Space Industry’s Obsession

Have you ever heard a a bus driver talk about the many things that were spun off by their industries? Probably not. So why is the space industry so obsessed with it? Let’s spin it!

On the origins of the space industry

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First, we need to get a few things straight: we got rockets because we looked for better ways to drop stuff on our neighbors’ heads, we got earth observation by satellites because we wanted to know what they were doing while we were building our rockets. We got satellite communication to have a communication channel to our troops that could not easily be interrupted, and we got global navigation because that allowed a better way to know where our planes and rockets were flying, where to drop our bombs and where our tanks were going. Then we got human space flight and we got a man on the moon mainly to stick it to the other side and motivate our own. 

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Where did the spinoffs come from?

The task to “stick it to the other guy” took a front role during the cold war. However, being somewhere first is not a sustainable motivation, so NASA was in dire need of a justification after the deed was done. Thus, in 1976 (in the midst of the post Apollo budget crisis) they coined the phrase “spinoff.” These were technologies that trickled down from space. No better way to underline what space did for “normal” people how it could reach into their very lives. And would you have known: since then, NASA delivered to us more than 2,000 technologies, and ESA did 150. 

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What we can learn from this is an indication of when to talk about spinoffs. Broadly, when you are in crisis and have doubts about the justification of what you are doing. When you ask yourself or are being asked by the taxpayer, was it worth it? If you have good answers to this question, why focus on secondary benefits? 

Space—is it worth it?

Well, fortunately, we did not stop with the early use cases. We did not stop with the military applications. We did not stop with the pride missions. We did not stop with spinoff products but developed applications to the true benefit of society:

Space Transportation

Those rockets which transported atomic bombs have matured into a reliable delivery tool that enabled many earthbound applications.

–         SpaceX is a true pacemaker when it comes to low launch prices and a driver of innovation. We even got liquid flyback boosters, which during my studies in the early 2000s was proclaimed the next to impossible holy grail. 

–         Micro launchers still need to prove their commercial value. What they proved already was how far we came along since WWII. Remember the Ariane and before it the Europa rocket? Both did not allow for a German first stage as this could have been used for an ICBM. Yet, today, no less than three German companies (Rocket Factory Augsburg, Isar Aerospace, HyImpulse Technologies) peacefully build rockets with no public outcry from our neighbors. It seems that fear of a warmongering Germany is, fortunately, a thing of the past.  

Earth Observation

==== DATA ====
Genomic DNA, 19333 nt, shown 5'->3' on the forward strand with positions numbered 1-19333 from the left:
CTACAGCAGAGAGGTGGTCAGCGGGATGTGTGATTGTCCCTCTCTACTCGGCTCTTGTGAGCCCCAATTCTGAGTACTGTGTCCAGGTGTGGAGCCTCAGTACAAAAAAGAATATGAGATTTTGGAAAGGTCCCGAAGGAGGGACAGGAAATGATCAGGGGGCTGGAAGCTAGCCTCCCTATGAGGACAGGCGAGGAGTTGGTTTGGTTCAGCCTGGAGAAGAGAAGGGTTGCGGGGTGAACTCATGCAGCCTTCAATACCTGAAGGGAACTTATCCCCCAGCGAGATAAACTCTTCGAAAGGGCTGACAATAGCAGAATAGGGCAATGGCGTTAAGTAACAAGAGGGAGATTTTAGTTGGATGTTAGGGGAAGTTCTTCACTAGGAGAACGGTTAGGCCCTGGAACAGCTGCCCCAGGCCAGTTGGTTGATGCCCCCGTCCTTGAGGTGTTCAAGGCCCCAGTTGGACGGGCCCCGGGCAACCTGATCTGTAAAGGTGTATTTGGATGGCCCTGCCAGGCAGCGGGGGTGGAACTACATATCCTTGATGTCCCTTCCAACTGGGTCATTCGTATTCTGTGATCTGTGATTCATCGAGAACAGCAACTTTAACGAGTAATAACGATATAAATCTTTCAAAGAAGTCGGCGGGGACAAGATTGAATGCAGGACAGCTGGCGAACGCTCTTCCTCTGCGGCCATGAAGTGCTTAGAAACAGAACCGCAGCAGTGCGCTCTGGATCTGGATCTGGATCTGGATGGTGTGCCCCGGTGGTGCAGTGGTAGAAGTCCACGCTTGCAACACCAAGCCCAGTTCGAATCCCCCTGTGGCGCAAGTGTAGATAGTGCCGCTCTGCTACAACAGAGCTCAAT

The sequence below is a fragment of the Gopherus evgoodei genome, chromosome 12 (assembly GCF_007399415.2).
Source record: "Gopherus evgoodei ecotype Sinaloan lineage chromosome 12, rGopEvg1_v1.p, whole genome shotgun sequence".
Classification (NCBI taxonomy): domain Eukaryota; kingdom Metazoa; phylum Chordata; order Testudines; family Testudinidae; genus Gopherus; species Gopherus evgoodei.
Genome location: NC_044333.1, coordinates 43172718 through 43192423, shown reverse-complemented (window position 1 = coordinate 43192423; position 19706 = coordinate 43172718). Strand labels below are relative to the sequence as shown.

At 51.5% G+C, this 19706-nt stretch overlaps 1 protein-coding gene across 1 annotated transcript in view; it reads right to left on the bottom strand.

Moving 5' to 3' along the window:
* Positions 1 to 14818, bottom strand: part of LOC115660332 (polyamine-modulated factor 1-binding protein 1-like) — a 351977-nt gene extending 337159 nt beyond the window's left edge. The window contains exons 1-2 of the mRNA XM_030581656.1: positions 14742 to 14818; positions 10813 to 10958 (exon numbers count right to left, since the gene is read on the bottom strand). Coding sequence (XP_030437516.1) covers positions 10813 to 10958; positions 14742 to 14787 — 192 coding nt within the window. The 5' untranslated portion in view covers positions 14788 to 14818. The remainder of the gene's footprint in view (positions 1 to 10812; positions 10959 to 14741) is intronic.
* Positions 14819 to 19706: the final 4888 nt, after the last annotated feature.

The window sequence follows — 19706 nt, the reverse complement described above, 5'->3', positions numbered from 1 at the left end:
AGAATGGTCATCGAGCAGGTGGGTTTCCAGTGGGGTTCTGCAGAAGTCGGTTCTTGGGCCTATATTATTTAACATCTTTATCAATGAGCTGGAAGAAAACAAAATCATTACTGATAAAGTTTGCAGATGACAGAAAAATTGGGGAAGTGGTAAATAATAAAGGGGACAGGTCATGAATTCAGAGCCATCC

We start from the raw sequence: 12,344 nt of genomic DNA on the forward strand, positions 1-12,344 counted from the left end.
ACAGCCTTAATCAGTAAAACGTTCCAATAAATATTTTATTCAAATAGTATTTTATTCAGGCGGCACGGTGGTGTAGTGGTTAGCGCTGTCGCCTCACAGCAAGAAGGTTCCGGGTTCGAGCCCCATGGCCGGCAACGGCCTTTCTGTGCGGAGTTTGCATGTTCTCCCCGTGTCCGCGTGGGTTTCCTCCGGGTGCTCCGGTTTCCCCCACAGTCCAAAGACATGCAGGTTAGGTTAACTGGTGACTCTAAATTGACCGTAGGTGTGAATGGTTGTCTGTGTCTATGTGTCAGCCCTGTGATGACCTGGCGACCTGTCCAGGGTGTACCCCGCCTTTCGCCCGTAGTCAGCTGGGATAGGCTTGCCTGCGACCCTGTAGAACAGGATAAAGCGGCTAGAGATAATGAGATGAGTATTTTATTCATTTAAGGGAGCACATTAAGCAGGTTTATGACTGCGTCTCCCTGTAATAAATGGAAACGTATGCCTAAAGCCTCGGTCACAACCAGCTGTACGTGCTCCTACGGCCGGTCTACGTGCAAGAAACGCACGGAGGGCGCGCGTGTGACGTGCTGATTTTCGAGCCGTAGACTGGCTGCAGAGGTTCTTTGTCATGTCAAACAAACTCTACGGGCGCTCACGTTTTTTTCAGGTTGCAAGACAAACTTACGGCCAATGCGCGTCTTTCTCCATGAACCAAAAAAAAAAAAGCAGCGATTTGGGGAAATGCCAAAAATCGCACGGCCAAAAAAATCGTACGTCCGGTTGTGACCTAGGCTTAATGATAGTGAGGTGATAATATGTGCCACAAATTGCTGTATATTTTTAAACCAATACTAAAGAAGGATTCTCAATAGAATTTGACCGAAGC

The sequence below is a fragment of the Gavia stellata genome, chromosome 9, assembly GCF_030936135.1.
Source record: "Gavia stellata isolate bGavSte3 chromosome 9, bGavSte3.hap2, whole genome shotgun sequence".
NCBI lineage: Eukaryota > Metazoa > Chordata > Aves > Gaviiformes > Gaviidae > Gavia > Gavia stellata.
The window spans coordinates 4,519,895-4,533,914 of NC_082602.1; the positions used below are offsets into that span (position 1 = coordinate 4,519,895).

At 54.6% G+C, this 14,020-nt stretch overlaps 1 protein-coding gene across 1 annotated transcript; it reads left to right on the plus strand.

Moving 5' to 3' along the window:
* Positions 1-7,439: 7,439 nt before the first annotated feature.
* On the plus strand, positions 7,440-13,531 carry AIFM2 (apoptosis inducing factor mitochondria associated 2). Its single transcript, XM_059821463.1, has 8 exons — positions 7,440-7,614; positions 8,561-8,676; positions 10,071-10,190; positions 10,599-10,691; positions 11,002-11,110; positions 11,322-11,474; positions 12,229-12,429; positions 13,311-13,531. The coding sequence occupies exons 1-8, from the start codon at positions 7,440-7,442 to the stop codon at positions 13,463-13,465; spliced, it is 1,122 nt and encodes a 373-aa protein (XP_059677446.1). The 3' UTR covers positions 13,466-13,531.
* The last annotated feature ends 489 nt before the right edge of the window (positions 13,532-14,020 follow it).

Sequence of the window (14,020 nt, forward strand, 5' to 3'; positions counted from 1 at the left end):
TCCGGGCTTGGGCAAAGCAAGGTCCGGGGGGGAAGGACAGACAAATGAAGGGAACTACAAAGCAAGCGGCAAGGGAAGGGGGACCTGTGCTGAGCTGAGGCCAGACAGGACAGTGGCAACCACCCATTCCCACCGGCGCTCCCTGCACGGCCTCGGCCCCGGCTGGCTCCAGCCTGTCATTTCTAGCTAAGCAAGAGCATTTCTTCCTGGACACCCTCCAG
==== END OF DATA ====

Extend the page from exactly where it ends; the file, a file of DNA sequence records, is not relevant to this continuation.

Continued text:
Earth observation gives us a global understanding of the world that allows us to act if we so wish. 

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–         NASA satellites detected the ozone hole, and global action allowed us to mitigate it.

–         Dedicated GEO and LEO satellites from EUMETSAT and other organizations worldwide deliver data that help us understand and predict the weather and give insight into the ongoing climate catastrophe. 

–         Private mapping satellites like those of Planet or IcEye help us monitor natural resources, predict crop failure, and help mitigate natural and human-made disasters.


Communication satellites enable us to bridge the gap between continents.

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–         GEO stationary telecom and TV satellites like those from SES and others are one of the truly commercial ventures of the space industry. Often challenged by ground-based services to achieve the best pricing, yet, in many regions, they are ones to get the job done. 

–         Miniature satellites like those of Orbcomm enable machine to machine communications.

–         Mega Constellations like OneWeb and Starlink promise us to bring global internet all the while we are keeping our fingers crossed that they won’t bring us the Kessler syndrome, too.

Satellite Navigation 

Global navigation systems once guided smart bombs, but today, hardly anyone could find their way without it. 

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–         With “GPS” receivers in every phone, global navigation systems guide us turn-by-turn in exploring the world.

–         Undenied high precision of Galileo allows reliable emergency services.

–         Entire logistics chains depend on the availability of GNSS data.

These are the many things that space brings to society. So, let’s stop talking about spinoffs. 

Concluding Remarks:

It is better to talk about what new applications we as an industry can bring to humanity ideally since we are the means and not the end, and how we can provide these services in an innovative way, one that is least taxing on the resources that we are being provided with.

I hope you liked this article. It is part of a series #spacedonewrong. You can find the start article here:






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